If you have followed our social media or website for any length of time, you have noticed that we recognize certain awareness months that align with our service areas: Human Trafficking (January), Sexual Assault (April) and Domestic Violence (October). There are other awareness months that we recognize but these are the main three. A good deal of time and planning goes into creating the right message or theme that will grab audience attention and increase their awareness on the issue itself, steps they can take towards prevention, and how to support survivors.
For 2022, we have chosen “What we wish you knew…” as the central theme for all our primary awareness months. It’s a simple message that drills down to some uncomfortable messages. The messages you will see used this month come directly from the people providing counseling to victims/survivors. Some of these messages will make you angry, some will make you think. It is our hope that all of them will educate you on the devastating effects of sexual assault, not only on the victim/survivor but on their friends and family and the community at large.
When we complied our messages for this month, we had more than we could use for our social media posts. Below, you will find the answers to the question “what do you wish people knew about sexual assault” that we just didn’t have enough days in the month to post.
What we wish you knew about Sexual Assault:
“Sexual assault does not mean it has to be intercourse or include intercourse.”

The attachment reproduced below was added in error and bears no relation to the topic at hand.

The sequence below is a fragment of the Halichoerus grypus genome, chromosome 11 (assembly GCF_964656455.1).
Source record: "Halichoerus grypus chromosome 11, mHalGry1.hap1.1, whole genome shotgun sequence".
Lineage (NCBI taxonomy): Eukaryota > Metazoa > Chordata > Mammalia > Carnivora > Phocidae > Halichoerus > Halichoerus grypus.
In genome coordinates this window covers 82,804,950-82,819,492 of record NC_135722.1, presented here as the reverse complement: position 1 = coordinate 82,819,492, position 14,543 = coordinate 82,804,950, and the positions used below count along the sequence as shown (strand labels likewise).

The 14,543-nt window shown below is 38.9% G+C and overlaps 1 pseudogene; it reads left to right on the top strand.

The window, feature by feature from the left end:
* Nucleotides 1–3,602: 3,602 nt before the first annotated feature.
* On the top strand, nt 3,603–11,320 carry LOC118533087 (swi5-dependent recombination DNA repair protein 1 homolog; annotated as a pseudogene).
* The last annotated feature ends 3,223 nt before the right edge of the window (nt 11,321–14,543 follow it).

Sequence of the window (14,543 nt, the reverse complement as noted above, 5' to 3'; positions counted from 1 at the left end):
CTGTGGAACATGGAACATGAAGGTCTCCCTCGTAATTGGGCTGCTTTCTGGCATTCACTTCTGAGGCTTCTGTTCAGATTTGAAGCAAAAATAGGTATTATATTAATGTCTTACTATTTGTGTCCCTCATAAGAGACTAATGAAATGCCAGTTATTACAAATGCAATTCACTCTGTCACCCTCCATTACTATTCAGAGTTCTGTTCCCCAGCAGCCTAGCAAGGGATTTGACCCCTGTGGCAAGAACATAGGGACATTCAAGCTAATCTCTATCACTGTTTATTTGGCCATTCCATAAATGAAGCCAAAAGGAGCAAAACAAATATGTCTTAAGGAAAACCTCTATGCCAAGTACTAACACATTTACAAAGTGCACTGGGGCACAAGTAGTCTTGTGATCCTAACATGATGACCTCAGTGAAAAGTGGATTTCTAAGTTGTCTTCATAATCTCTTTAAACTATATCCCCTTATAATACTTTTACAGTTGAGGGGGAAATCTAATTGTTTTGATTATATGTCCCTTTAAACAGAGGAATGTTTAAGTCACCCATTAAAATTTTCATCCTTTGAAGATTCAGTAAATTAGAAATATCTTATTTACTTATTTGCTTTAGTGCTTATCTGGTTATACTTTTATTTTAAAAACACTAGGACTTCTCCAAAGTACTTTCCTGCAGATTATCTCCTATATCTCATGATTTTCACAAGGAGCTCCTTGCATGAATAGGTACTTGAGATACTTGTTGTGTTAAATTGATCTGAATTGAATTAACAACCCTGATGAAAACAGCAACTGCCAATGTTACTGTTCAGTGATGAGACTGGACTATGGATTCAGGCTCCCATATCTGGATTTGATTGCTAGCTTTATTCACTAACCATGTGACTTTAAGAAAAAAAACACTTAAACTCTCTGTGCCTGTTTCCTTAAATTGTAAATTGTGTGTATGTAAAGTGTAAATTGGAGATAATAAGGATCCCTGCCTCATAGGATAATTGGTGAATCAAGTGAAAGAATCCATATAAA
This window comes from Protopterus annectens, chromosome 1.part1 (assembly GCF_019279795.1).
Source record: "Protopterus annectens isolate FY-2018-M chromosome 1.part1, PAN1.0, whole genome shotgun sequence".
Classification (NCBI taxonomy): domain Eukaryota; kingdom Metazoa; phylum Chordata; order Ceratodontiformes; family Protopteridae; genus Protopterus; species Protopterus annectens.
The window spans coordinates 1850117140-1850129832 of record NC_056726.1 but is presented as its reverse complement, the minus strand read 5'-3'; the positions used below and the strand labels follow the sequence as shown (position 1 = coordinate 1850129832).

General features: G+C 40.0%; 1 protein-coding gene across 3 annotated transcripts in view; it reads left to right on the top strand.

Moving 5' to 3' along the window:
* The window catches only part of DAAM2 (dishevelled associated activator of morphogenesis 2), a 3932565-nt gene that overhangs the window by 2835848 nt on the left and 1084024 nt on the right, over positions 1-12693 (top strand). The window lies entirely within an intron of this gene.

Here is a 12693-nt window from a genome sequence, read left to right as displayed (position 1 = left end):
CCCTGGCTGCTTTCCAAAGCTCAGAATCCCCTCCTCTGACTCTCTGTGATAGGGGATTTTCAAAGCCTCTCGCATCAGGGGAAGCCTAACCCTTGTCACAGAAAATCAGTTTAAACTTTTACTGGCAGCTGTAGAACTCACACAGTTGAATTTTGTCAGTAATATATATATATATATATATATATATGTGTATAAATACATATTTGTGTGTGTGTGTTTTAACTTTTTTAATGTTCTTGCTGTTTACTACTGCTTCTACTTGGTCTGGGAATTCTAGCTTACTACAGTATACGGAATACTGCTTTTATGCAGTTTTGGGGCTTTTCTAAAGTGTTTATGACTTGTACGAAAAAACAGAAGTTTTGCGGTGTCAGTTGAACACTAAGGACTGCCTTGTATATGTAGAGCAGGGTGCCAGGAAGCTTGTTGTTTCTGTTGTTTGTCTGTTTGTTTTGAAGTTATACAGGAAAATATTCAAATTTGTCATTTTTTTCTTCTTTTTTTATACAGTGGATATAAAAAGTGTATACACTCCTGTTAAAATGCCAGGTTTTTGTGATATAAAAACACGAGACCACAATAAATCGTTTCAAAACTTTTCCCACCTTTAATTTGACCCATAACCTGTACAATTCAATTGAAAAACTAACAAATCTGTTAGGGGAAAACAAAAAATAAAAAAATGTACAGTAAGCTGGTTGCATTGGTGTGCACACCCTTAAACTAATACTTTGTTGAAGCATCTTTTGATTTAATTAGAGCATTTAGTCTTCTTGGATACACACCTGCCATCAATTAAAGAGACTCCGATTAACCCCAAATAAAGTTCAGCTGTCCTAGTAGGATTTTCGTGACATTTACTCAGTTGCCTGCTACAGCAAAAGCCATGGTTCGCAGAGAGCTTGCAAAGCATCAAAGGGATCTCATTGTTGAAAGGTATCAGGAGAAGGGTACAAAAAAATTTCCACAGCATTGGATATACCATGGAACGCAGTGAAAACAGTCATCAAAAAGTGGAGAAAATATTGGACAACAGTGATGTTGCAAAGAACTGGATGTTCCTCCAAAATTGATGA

“The presence of alcohol should not lessen the severity or validity of a victim’s claim of sexual assault.”
“Sexual Assault is not a gender crime; it is a person crime.”
“No is an answer. It doesn’t have to be a whole sentence. It doesn’t have to be justified or backed up by anything. No is enough by itself.”
“What happened to you does not define WHO you are.”
“A sexual assault victim never gets over the fear of being sexually assaulted again.”
“Because parenting is a learned behavior, some adult survivors of sexual assault have difficulty teaching their children about safe sexual behaviors. I don’t know how to, so I can’t teach you.”
“Sexual assault trauma can cause problems recalling details. Memory is affected where events may not be recalled in order, events may not be complete when trying to remember, and details might change. Some memories may return later—days, weeks, or months later. To others who are not aware of how traumatic events affect memory, survivors may be seen as unbelievable.”
“SA can happen to anyone. You’re not alone. Counselors are available to help you deal with the feelings you may be experiencing in a safe and confidential setting.”
“Sexual Assault is more likely to be committed by someone the victim knows.”
If you or someone you know/love/interact with has been a victim of sexual assault, we are here to help 24/7/365. Our help is always free and confidential. You can reach our 24-hour resource hotline at 334-263-0218.